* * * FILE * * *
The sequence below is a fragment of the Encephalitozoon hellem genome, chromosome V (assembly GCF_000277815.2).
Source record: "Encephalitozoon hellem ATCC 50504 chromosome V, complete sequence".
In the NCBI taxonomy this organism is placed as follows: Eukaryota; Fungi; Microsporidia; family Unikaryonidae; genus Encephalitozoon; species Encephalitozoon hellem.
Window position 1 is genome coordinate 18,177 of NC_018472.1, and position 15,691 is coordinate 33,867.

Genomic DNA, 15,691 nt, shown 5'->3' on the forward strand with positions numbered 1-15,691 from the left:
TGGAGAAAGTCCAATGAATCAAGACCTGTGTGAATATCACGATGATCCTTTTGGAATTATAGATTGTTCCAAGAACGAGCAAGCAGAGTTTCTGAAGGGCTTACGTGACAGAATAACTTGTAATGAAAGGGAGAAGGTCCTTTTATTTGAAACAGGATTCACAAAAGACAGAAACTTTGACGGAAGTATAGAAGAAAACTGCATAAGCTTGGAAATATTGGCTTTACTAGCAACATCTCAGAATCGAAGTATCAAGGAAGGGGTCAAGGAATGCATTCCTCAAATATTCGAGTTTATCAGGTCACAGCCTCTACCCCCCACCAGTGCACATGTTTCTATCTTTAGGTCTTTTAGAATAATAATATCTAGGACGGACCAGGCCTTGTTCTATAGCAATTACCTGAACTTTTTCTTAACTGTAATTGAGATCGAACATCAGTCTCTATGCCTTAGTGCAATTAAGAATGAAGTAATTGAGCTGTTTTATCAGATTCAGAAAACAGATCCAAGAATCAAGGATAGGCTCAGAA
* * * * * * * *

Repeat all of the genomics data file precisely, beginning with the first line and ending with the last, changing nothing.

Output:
The sequence below is a fragment of the Encephalitozoon hellem genome, chromosome V (assembly GCF_000277815.2).
Source record: "Encephalitozoon hellem ATCC 50504 chromosome V, complete sequence".
In the NCBI taxonomy this organism is placed as follows: Eukaryota; Fungi; Microsporidia; family Unikaryonidae; genus Encephalitozoon; species Encephalitozoon hellem.
Window position 1 is genome coordinate 18,177 of NC_018472.1, and position 15,691 is coordinate 33,867.

Genomic DNA, 15,691 nt, shown 5'->3' on the forward strand with positions numbered 1-15,691 from the left:
TGGAGAAAGTCCAATGAATCAAGACCTGTGTGAATATCACGATGATCCTTTTGGAATTATAGATTGTTCCAAGAACGAGCAAGCAGAGTTTCTGAAGGGCTTACGTGACAGAATAACTTGTAATGAAAGGGAGAAGGTCCTTTTATTTGAAACAGGATTCACAAAAGACAGAAACTTTGACGGAAGTATAGAAGAAAACTGCATAAGCTTGGAAATATTGGCTTTACTAGCAACATCTCAGAATCGAAGTATCAAGGAAGGGGTCAAGGAATGCATTCCTCAAATATTCGAGTTTATCAGGTCACAGCCTCTACCCCCCACCAGTGCACATGTTTCTATCTTTAGGTCTTTTAGAATAATAATATCTAGGACGGACCAGGCCTTGTTCTATAGCAATTACCTGAACTTTTTCTTAACTGTAATTGAGATCGAACATCAGTCTCTATGCCTTAGTGCAATTAAGAATGAAGTAATTGAGCTGTTTTATCAGATTCAGAAAACAGATCCAAGAATCAAGGATAGGCTCAGAA